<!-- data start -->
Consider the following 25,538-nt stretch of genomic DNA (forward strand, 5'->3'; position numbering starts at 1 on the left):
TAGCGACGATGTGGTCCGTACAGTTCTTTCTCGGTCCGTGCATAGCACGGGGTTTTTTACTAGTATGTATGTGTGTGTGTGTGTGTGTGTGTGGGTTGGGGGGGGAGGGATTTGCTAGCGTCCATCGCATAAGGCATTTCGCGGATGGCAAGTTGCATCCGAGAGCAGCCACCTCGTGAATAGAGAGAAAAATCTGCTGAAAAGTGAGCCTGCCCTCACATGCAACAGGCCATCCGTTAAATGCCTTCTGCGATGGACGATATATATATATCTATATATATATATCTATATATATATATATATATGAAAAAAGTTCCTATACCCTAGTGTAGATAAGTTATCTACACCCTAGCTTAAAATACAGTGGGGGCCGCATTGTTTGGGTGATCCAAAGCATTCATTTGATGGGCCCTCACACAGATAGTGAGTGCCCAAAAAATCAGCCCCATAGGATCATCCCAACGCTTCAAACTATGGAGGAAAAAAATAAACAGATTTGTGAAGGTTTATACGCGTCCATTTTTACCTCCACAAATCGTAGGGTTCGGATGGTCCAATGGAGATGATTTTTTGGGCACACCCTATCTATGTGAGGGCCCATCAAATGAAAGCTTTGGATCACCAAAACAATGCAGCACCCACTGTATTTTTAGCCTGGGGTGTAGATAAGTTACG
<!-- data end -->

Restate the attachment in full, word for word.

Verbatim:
Consider the following 25,538-nt stretch of genomic DNA (forward strand, 5'->3'; position numbering starts at 1 on the left):
TAGCGACGATGTGGTCCGTACAGTTCTTTCTCGGTCCGTGCATAGCACGGGGTTTTTTACTAGTATGTATGTGTGTGTGTGTGTGTGTGTGTGGGTTGGGGGGGGAGGGATTTGCTAGCGTCCATCGCATAAGGCATTTCGCGGATGGCAAGTTGCATCCGAGAGCAGCCACCTCGTGAATAGAGAGAAAAATCTGCTGAAAAGTGAGCCTGCCCTCACATGCAACAGGCCATCCGTTAAATGCCTTCTGCGATGGACGATATATATATATCTATATATATATATCTATATATATATATATATATGAAAAAAGTTCCTATACCCTAGTGTAGATAAGTTATCTACACCCTAGCTTAAAATACAGTGGGGGCCGCATTGTTTGGGTGATCCAAAGCATTCATTTGATGGGCCCTCACACAGATAGTGAGTGCCCAAAAAATCAGCCCCATAGGATCATCCCAACGCTTCAAACTATGGAGGAAAAAAATAAACAGATTTGTGAAGGTTTATACGCGTCCATTTTTACCTCCACAAATCGTAGGGTTCGGATGGTCCAATGGAGATGATTTTTTGGGCACACCCTATCTATGTGAGGGCCCATCAAATGAAAGCTTTGGATCACCAAAACAATGCAGCACCCACTGTATTTTTAGCCTGGGGTGTAGATAAGTTACG